CANBERRA - Two objects possibly related to the search for missing Malaysia Airlines flight MH370 have been sighted by satellite in the remote southern Indian Ocean, Australian officials said Thursday, calling it the "best lead we have".
Prime Minister Tony Abbott said the "new and credible information" had come to light nearly two weeks after the plane vanished en route from Kuala Lumpur to Beijing with 239 passengers and crew on board.
An Australian air force Orion was due over the area some 2,500 kilometres (1,550 miles) southwest of the western city of Perth imminently with three more long-range surveillance planes, including from the United States and New Zealand, to follow.
A merchant ship was expected to arrive in the vicinity around 0700 GMT with Australian naval vessel HMAS Success, which is capable of retrieving the objects, some days away.
"The objects are relatively indistinct. The indication to me is of objects that are of a reasonable size and probably awash with water and bobbing up and down over the surface," said Australian Maritime Safety Authority official John Young.
"The largest... was assessed as being 24 metres. There is another one that is smaller than that.
"This is a lead, it is probably the best lead we have right now," he added.
"But we need to get there, find them, see them, assess them, to know whether it's really meaningful or not."
Journalists watch a news channel announcing the possible finding of two objects related to the missing jet at the Everly hotel in Putrajaya, Kuala Lumpur. PHOTO/AFP
Pakistani Christians hold candles during a vigil for the passengers of missing plane in Islamabad. PHOTO/AFP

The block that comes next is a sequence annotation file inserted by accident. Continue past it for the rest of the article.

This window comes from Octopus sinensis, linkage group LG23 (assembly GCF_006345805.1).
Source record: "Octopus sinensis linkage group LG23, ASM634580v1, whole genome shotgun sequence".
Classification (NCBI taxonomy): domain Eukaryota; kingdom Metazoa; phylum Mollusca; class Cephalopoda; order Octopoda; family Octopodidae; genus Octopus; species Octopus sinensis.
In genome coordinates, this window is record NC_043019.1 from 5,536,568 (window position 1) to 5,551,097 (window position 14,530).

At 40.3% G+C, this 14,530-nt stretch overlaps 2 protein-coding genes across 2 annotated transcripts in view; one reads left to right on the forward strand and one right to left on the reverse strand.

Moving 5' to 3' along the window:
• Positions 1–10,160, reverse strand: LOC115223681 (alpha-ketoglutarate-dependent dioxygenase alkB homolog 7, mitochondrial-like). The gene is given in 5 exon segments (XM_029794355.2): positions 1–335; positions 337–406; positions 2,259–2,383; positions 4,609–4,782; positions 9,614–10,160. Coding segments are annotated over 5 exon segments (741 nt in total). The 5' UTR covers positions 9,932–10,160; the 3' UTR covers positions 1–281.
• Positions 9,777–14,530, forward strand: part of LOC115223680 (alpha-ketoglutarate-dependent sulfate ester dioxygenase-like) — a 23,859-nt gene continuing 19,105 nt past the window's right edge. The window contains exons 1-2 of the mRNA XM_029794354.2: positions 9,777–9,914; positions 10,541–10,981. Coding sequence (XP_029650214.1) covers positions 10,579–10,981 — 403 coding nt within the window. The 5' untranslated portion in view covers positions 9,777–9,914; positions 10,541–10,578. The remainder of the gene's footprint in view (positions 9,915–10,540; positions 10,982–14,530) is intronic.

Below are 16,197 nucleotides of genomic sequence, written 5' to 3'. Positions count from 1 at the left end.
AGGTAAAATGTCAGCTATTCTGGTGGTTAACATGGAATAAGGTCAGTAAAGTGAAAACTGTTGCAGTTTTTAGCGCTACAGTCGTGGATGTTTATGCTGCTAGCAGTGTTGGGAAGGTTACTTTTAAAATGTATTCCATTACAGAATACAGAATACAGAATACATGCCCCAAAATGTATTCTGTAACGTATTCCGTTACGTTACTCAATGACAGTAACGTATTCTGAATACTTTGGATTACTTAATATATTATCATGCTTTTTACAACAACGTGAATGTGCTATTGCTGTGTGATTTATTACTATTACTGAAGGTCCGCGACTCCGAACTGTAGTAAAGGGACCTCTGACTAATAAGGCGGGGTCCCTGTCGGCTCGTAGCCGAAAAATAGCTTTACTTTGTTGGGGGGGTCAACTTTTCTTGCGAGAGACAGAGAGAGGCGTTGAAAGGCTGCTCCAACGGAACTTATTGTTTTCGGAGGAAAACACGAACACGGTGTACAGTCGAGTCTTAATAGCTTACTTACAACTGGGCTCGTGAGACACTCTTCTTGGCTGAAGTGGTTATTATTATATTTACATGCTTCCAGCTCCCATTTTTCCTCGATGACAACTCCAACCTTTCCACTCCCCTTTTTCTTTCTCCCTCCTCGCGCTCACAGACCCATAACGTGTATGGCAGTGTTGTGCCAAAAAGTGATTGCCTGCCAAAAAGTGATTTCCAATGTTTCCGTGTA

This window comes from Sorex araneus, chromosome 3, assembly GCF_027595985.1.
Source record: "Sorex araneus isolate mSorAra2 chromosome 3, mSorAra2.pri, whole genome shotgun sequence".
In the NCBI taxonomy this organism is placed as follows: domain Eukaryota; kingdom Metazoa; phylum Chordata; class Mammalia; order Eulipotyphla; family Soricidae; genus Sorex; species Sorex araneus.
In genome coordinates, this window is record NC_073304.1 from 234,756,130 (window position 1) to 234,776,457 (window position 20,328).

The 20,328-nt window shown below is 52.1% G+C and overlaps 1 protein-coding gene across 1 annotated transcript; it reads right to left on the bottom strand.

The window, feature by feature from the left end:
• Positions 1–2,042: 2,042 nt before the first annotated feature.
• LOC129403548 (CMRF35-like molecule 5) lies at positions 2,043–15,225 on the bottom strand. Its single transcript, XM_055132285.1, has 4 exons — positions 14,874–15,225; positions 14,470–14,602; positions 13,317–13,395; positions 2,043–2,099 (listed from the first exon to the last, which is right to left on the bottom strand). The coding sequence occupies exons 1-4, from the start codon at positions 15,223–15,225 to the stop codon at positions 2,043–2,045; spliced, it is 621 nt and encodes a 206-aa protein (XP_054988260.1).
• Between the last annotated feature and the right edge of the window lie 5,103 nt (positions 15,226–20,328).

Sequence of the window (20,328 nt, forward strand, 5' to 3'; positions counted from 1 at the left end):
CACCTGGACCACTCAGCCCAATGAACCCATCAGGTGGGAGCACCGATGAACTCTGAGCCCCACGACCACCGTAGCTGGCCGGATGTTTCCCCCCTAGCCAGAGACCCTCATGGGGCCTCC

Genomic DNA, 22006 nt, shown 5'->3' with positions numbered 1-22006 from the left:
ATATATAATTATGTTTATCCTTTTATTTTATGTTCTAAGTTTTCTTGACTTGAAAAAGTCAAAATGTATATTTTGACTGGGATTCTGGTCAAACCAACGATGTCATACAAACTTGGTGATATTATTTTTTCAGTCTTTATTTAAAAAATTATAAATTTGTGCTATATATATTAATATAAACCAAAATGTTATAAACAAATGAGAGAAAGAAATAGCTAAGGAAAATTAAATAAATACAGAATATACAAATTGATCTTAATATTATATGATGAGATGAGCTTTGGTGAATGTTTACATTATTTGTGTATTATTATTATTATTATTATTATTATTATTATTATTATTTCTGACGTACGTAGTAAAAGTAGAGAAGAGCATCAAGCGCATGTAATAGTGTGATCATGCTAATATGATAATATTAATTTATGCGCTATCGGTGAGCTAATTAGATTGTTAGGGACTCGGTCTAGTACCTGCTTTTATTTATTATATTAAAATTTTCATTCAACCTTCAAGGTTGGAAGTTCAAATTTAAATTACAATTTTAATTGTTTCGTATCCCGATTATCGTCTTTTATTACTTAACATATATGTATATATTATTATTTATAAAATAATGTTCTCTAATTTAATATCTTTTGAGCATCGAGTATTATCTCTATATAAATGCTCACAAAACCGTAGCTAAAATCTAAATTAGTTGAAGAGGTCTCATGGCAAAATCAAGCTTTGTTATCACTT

In the vast and remote southern Indian Ocean, he cautioned that "they will be difficult to find", with poor visibility expected as the weather deteriorates.
Abbott warned against drawing any premature conclusions.
"We must keep in mind the task of locating these objects will be extremely difficult and it may turn out that they are not related to the search for flight MH370," Abbott told parliament.
Young said it was possible the objects were containers that had fallen off ships.
"There are many steps to happen before we get to that point (getting any single piece out of the water)," he added.
"What we are looking for is a confirmation that it does belong to the aircraft, or it does not. We may get a sighting, we may not. We may get it tomorrow, we may not."
The Malaysian government believes the jet was deliberately diverted on March 8 and flew for several hours after leaving its scheduled flight path -- either north towards Central Asia, or towards the southern Indian Ocean.
Authorities in Kuala Lumpur on Monday asked Canberra to take responsibility for the "southern vector" of the operation to locate the Boeing 777. Most of the passengers were Chinese or Malaysian; six were Australian.
Australian, US and New Zealand surveillance planes have been scouring a huge tract of the southern Indian Ocean since Tuesday when Australian officials said it was like looking for a "needle in a haystack" and that the chances of finding any surface wreckage were slim, with planes not equipped to look underwater.
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